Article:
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Taking tea beyond the cup with Dilmah

Read time: 2 Min
Sri Lanka, 23rd August 2016

Tea is not limited to a cup, it can also be served on a plate! The art of brewing tea for cooking is very different from how you would brew your everyday cup of tea. Firstly, when using tea as in ingredient in your dish, gently over-brew the tea into a strong tea essence as the texture or fragrance of the tea must be discernably evident in the food. Secondly, but just as importantly – respect the tea – each tea has flavour, strength, texture and fragrance linked to its terroir. The tea that you select should form a part of a harmonious composition of ingredients which, when subjected to cooking, should maintain its identity and be pleasing. Tea can be the base for a sauce, it can add texture when sprinkled over a salad and its uses are limited only by the imagination of the Real Tea Revolutionary.

We have shared a few tips by Peter Kuruvita, celebrity chef, author, restaurateur and a lover of tea, who will also address the World Chefs Congress in Greece to share his insights on tea gastronomy.

Dilmah Tea as a marinade: Wondering what to do with that extra Dilmah Earl Grey tea left in the teapot at the end of teatime? Don't dump it…. Use it! Try adding it to your favorite marinade for chicken breasts for an out-of-this-world addition that will be sure to have your guests wondering where the mysterious (yet familiar) flavour came from. As a vegetarian digression, tea marinated tofu is a wonderful substitution in this dish.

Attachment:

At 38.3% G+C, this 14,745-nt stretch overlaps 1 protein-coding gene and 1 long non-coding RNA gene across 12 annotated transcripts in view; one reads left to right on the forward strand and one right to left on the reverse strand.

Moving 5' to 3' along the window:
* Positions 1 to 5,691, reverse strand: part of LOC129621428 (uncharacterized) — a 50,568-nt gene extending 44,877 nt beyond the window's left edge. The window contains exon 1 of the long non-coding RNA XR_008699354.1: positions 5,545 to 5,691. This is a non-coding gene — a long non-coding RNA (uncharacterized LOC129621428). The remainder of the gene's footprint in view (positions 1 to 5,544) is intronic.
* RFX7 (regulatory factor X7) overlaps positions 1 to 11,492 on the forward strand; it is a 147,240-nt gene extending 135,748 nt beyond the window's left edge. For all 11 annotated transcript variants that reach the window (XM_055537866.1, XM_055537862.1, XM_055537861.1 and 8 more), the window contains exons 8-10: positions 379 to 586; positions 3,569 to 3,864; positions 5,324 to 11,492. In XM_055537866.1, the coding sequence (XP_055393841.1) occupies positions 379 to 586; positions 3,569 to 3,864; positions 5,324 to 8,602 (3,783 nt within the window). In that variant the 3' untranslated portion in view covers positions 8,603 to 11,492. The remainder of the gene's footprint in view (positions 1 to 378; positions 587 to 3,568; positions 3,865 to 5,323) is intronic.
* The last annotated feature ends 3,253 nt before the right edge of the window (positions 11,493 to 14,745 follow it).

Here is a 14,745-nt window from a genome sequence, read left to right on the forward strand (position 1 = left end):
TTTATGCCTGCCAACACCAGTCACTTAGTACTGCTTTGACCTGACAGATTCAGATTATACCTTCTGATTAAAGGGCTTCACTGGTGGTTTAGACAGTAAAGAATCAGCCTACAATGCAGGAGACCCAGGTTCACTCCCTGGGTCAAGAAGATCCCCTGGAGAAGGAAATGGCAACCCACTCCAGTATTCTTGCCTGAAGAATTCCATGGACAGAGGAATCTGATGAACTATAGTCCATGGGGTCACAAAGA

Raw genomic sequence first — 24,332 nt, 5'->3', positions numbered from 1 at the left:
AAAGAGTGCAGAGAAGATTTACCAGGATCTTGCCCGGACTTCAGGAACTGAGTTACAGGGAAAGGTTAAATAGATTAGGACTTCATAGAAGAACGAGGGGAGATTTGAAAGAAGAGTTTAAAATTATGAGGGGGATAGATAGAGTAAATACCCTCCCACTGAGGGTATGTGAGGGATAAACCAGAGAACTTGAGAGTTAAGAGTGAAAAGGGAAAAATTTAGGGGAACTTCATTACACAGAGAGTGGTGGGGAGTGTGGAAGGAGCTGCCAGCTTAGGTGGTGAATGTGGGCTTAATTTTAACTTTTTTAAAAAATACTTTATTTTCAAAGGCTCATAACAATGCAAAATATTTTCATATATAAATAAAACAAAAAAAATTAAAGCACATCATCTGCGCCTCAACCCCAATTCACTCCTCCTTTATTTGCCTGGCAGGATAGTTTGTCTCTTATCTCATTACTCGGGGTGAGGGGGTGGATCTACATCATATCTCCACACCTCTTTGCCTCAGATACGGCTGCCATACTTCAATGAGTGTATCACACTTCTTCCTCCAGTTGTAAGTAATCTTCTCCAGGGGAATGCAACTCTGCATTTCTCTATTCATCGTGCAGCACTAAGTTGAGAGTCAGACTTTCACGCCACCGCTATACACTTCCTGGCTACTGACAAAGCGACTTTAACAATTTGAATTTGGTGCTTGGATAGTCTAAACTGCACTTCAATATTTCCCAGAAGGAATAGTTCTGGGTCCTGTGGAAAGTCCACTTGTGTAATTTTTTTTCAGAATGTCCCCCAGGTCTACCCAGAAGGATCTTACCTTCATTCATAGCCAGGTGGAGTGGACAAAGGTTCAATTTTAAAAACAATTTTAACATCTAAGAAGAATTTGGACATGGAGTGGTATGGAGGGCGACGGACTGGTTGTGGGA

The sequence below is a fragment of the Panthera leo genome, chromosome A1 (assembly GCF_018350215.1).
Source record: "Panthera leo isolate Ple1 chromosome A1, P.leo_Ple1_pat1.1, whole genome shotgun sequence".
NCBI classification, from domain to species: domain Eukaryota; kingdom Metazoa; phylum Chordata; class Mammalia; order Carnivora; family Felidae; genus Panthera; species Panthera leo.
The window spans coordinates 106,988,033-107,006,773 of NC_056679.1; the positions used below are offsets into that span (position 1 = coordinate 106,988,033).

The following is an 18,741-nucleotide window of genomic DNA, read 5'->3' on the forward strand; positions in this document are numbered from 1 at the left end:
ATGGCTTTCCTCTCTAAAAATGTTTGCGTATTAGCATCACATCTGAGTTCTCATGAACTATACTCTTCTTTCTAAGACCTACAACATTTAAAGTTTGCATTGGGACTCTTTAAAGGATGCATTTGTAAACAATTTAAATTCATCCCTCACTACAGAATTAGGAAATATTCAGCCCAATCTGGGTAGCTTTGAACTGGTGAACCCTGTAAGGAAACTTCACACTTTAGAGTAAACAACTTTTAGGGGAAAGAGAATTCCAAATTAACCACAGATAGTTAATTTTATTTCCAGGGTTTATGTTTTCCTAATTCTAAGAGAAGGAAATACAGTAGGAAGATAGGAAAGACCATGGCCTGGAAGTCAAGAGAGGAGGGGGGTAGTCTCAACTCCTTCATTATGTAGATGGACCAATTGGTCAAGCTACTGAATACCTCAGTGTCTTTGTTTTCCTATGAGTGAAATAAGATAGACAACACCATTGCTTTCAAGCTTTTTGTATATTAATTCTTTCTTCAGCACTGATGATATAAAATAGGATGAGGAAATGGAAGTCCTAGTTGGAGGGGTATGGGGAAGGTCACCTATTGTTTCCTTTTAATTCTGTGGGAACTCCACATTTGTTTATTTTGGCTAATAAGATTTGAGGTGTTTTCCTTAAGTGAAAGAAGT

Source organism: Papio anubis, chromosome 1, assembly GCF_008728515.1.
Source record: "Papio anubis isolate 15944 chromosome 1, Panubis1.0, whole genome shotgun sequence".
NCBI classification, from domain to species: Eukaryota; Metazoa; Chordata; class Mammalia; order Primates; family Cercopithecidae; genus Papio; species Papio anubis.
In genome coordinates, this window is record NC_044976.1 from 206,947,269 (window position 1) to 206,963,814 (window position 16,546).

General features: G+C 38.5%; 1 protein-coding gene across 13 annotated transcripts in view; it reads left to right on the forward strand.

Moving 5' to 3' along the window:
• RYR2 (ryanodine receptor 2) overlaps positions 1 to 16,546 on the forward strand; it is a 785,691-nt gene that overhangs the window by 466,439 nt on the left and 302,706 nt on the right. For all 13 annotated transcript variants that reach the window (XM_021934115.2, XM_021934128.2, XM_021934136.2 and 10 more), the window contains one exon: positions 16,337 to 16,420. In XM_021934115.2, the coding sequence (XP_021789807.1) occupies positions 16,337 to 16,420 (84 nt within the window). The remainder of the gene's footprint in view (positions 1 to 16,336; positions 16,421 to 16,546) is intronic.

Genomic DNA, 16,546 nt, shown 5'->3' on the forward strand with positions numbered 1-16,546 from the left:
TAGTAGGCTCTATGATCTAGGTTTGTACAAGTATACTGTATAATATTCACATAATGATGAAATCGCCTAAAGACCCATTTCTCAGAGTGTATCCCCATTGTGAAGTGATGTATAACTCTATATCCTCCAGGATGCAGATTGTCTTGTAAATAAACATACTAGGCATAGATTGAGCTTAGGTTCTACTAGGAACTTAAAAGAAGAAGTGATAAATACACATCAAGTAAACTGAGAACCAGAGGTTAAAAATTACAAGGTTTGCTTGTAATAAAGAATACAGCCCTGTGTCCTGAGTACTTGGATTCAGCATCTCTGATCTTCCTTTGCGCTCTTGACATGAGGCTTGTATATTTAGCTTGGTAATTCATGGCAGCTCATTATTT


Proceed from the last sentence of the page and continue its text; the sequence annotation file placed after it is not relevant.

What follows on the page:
Dilmah Tea as a tenderizer: Among tea's many benefits and effects, it is an efficient tenderizer. Want to get that falls-off-the-bone, melts-in-your-mouth effect for that dish that is great, but could be even better? Try adding some Dilmah tea!

Dilmah Tea as a dessert: It is a fairly common practice to take tea after a meal. But what about tea as the dessert? This trend is quickly building popularity in the food industry and is revolutionizing the way we think about our after-dinner sweets. Most people have been introduced to Green Tea Sorbet, but what about Dilmah Earl Grey tea truffles or a Jasmine Ganache made with Dilmah Jasmine Green tea? Because many teas take sugar well, it is sensible to conclude that many sweets would take tea well. Countless bakers and chocolatiers are adapting and adding new recipes to include the wonderful hints that tea can add.

Tea, it seems, is not only a refreshing, delicious and healthy beverage, but also one of the most versatile and interesting ingredients that is (finally!) hitting the western culinary scene. I recommend that you consider using your favourite teas in your culinary exploration. Like what many chefs say about cooking with wine (“Do not cook with a wine that you wouldn't drink”), for the best results, use the teas that best fit your tastes. You are limited only by your imagination in this journey for the search of new ways to take your tea.



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